“I was indoctrinated. I thought I was fighting dark forces. I really thought that.”
She thought she was doing the right thing the entire time. So much so that BN only needed to give her team a basic direction and they would take care of everything else.
“They call it ‘Black Ops’. Cyberwar. Propaganda.”
In 2015, Syarul Ema slowly started to make her exit as a cybertrooper when she wrote something online that she (finally) actually believed in (which was anything BUT BN-friendly, of course).
Najib Razak’s flip-flopping on economic policy have angered Syarul Ema, as it did for many of us, she included the Malay-curse word ‘Pukimak’ in her post and as expected, she was slapped with a lawsuit for insulting our ‘beloved’ (ex)prime minister soon after. She said,
“Even Trump doesn’t sue people who criticize him.”
Her phone was then confiscated and her entire house was raided. She was charged under Malaysia’s Communications and Multimedia Act and the case is set to go to trial in the next few months.
“Why am I being sued? Because I am telling the truth? They sued me because of one f-word. It’s unjust.”
What’s worst is that the law is incredibly broad, covering local and foreign publications, social media as well as anyone who offers financial assistance to those posting or sharing fake news. It’s also punishable by up to 10 years in jail and a RM500,000 fine. Many Malaysians saw this as a naked attempt by the government to gain an advantage and to get back at their critics.
James Chin, a Malaysian academic and the director of the Asia Institue at the University of Tasmania said,
“The new law will be targeted at the opposition. Not people who put out fake news in support of the government.”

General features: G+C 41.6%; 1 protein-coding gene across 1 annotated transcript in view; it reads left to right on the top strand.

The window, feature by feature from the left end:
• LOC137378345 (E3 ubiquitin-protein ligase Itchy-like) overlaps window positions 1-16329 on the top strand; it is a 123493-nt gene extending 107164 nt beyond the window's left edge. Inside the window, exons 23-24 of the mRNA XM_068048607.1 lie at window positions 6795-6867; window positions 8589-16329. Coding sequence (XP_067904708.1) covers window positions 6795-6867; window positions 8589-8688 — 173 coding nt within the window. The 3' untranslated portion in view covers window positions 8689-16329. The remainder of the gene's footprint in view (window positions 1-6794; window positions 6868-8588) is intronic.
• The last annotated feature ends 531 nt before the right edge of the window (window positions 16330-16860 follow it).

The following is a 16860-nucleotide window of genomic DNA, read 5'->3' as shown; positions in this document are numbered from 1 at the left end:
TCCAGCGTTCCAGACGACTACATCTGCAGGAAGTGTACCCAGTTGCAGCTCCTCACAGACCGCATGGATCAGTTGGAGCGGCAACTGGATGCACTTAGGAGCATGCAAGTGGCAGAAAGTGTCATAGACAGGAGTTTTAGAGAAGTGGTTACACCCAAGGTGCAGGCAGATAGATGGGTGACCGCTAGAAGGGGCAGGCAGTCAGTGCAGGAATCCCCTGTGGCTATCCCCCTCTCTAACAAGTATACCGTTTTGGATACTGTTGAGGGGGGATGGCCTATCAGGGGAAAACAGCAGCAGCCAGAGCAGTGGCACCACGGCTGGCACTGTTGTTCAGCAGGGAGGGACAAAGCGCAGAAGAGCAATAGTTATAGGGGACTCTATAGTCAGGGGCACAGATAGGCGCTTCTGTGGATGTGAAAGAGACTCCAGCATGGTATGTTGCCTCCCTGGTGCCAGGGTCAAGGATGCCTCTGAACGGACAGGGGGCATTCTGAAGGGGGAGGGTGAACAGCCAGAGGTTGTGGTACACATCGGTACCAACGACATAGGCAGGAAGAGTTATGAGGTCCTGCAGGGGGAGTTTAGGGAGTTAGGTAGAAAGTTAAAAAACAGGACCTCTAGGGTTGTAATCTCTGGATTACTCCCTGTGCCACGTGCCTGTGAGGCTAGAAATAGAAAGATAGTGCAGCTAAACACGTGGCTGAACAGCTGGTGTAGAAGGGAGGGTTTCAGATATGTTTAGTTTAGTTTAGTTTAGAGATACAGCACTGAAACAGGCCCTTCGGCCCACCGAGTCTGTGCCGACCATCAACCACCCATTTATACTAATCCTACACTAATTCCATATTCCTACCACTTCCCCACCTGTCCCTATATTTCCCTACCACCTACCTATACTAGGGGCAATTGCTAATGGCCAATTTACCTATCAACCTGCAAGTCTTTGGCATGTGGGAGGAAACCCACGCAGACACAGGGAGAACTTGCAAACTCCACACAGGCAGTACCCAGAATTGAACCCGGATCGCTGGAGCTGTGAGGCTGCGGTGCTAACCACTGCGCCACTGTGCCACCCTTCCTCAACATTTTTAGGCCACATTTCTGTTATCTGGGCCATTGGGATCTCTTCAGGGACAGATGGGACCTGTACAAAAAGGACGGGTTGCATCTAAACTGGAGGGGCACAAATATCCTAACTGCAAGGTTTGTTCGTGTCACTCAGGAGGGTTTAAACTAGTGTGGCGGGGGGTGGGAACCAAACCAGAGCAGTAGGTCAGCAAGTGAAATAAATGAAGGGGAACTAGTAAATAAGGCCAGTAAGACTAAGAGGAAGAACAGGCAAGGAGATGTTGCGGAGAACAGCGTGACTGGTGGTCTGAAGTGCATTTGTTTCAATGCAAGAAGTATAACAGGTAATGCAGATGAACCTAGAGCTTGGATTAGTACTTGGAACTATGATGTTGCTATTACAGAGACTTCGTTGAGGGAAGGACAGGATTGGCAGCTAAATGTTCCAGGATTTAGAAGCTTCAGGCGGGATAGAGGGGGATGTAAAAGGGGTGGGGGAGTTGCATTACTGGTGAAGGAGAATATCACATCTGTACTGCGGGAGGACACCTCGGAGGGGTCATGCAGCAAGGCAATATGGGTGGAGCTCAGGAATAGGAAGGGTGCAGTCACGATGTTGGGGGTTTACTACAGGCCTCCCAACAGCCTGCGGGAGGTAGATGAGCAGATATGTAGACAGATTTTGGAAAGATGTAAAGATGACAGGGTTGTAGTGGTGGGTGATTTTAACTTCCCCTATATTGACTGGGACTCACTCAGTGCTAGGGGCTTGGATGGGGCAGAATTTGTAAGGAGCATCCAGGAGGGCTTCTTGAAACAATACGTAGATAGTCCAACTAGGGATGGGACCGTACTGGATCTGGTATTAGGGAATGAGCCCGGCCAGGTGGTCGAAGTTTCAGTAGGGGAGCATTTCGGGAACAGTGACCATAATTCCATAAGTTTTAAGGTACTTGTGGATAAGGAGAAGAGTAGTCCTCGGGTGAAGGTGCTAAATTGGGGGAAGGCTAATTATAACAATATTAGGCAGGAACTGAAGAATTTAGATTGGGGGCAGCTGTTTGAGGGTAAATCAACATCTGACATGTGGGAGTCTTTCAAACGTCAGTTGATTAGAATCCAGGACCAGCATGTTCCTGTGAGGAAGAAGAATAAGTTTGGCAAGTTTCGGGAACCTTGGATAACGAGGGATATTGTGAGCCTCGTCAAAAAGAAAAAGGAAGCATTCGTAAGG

We’re glad that Syarul Ema has turned over a new leaf and intends on making amends for her past work. She wants to expose the tactics that she herself helped to popularise and is also constantly calling out fake news on social media.
“I believe that we can open up people’s minds so that these tactics no longer can be used. Now, I just tell the truth only.”
It was in this environment that Syarul Ema Rena Abu Samah found her calling. In 2008 she was a relatively minor blogger, albeit a politically well-connected one – her mother had been a regional communications head for the party; her husband is a former youth leader.
She was tangentially involved in the party’s online strategy, and taught a few classes on how to make infographics, but as Barisan Nasional started to gear up to fight the next election, she was invited into the tent.
By 2013, she had built a network of 80 cybertroopers who ran thousands of fake social media accounts, that created and amplified falsehoods to undermine opposition to the government.
A decade on, the playbook that she developed for online misinformation is a familiar one. She and her colleagues worked to delegitimise Barisan Nasional’s political opponents by fabricating supporters who would make outrageous, usually racist statements, that would drive anger against the main opposition parties.
“We would take names and pictures from [social media accounts in] Indonesia or the Philippines and make a fake account, acting like an opposition supporter. We’d come up with racist statements… then we’d print screen and spread it everywhere,” she says in an interview in her lawyer’s office in Kuala Lumpur.
If a major story broke that would damage the government, her network would create a distraction. “If an issue like [a major corruption scandal] comes up, people get angry. But you throw out an issue like: ‘this Chinese fella mocks our people’, they will focus on that.”
All of this was done with the tacit blessing of the government. She claims to have met with the media unit at the Prime Minister’s office; they did not respond to requests for comment. However, the government has made no secret of the fact that it encourages a huge network of cybertroopers, some of whom are on the payroll.
Syarul Ema says that she was never paid; she did it out of an ideological commitment to the party. “I was indoctrinated,” she says. “I thought I was fighting dark forces. I really thought that.”
She was kept at arm’s length, an independent consultant running her own team of volunteers who were tasked with solving problems. Her account tallies with those of others who spoke to WIRED; that they were given a basic direction by the party, but that their tactics were of their own devising. “They call it ‘Black Ops’,” she says. “Cyberwar. Propaganda.”
This original article How racial misinformation shapes politics, according to an ex-BN ‘cybertrooper’ was published in MALAY MAIL on Oct 5, 2018.